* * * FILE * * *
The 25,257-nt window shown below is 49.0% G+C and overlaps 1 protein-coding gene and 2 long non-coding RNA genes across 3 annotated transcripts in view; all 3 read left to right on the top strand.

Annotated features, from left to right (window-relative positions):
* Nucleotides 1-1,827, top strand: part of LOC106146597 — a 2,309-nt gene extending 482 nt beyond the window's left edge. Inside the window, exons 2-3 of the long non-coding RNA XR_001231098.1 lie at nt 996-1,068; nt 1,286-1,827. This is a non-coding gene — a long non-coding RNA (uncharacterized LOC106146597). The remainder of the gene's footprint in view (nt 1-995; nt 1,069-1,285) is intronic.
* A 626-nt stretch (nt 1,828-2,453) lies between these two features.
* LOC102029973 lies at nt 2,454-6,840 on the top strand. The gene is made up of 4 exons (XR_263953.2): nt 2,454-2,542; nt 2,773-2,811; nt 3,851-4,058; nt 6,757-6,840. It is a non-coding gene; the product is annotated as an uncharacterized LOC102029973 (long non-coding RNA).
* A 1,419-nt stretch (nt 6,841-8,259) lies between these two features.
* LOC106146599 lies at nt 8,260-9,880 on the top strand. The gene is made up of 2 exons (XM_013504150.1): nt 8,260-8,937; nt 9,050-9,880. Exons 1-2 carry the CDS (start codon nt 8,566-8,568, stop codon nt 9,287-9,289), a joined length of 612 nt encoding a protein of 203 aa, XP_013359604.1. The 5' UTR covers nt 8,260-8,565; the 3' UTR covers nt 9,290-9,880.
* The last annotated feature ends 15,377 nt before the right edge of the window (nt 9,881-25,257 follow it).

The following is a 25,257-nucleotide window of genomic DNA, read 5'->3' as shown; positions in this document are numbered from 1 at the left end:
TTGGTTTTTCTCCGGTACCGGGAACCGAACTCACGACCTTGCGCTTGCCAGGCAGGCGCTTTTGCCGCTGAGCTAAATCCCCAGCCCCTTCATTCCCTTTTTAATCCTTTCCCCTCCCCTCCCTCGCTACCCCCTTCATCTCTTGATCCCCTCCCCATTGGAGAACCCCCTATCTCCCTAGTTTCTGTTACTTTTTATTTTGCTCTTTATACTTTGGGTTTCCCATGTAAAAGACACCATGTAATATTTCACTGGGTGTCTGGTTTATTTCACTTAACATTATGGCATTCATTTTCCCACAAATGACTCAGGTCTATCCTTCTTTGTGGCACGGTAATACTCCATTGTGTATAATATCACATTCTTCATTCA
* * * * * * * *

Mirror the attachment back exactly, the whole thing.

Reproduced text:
The 25,257-nt window shown below is 49.0% G+C and overlaps 1 protein-coding gene and 2 long non-coding RNA genes across 3 annotated transcripts in view; all 3 read left to right on the top strand.

Annotated features, from left to right (window-relative positions):
* Nucleotides 1-1,827, top strand: part of LOC106146597 — a 2,309-nt gene extending 482 nt beyond the window's left edge. Inside the window, exons 2-3 of the long non-coding RNA XR_001231098.1 lie at nt 996-1,068; nt 1,286-1,827. This is a non-coding gene — a long non-coding RNA (uncharacterized LOC106146597). The remainder of the gene's footprint in view (nt 1-995; nt 1,069-1,285) is intronic.
* A 626-nt stretch (nt 1,828-2,453) lies between these two features.
* LOC102029973 lies at nt 2,454-6,840 on the top strand. The gene is made up of 4 exons (XR_263953.2): nt 2,454-2,542; nt 2,773-2,811; nt 3,851-4,058; nt 6,757-6,840. It is a non-coding gene; the product is annotated as an uncharacterized LOC102029973 (long non-coding RNA).
* A 1,419-nt stretch (nt 6,841-8,259) lies between these two features.
* LOC106146599 lies at nt 8,260-9,880 on the top strand. The gene is made up of 2 exons (XM_013504150.1): nt 8,260-8,937; nt 9,050-9,880. Exons 1-2 carry the CDS (start codon nt 8,566-8,568, stop codon nt 9,287-9,289), a joined length of 612 nt encoding a protein of 203 aa, XP_013359604.1. The 5' UTR covers nt 8,260-8,565; the 3' UTR covers nt 9,290-9,880.
* The last annotated feature ends 15,377 nt before the right edge of the window (nt 9,881-25,257 follow it).

The following is a 25,257-nucleotide window of genomic DNA, read 5'->3' as shown; positions in this document are numbered from 1 at the left end:
TTGGTTTTTCTCCGGTACCGGGAACCGAACTCACGACCTTGCGCTTGCCAGGCAGGCGCTTTTGCCGCTGAGCTAAATCCCCAGCCCCTTCATTCCCTTTTTAATCCTTTCCCCTCCCCTCCCTCGCTACCCCCTTCATCTCTTGATCCCCTCCCCATTGGAGAACCCCCTATCTCCCTAGTTTCTGTTACTTTTTATTTTGCTCTTTATACTTTGGGTTTCCCATGTAAAAGACACCATGTAATATTTCACTGGGTGTCTGGTTTATTTCACTTAACATTATGGCATTCATTTTCCCACAAATGACTCAGGTCTATCCTTCTTTGTGGCACGGTAATACTCCATTGTGTATAATATCACATTCTTCATTCA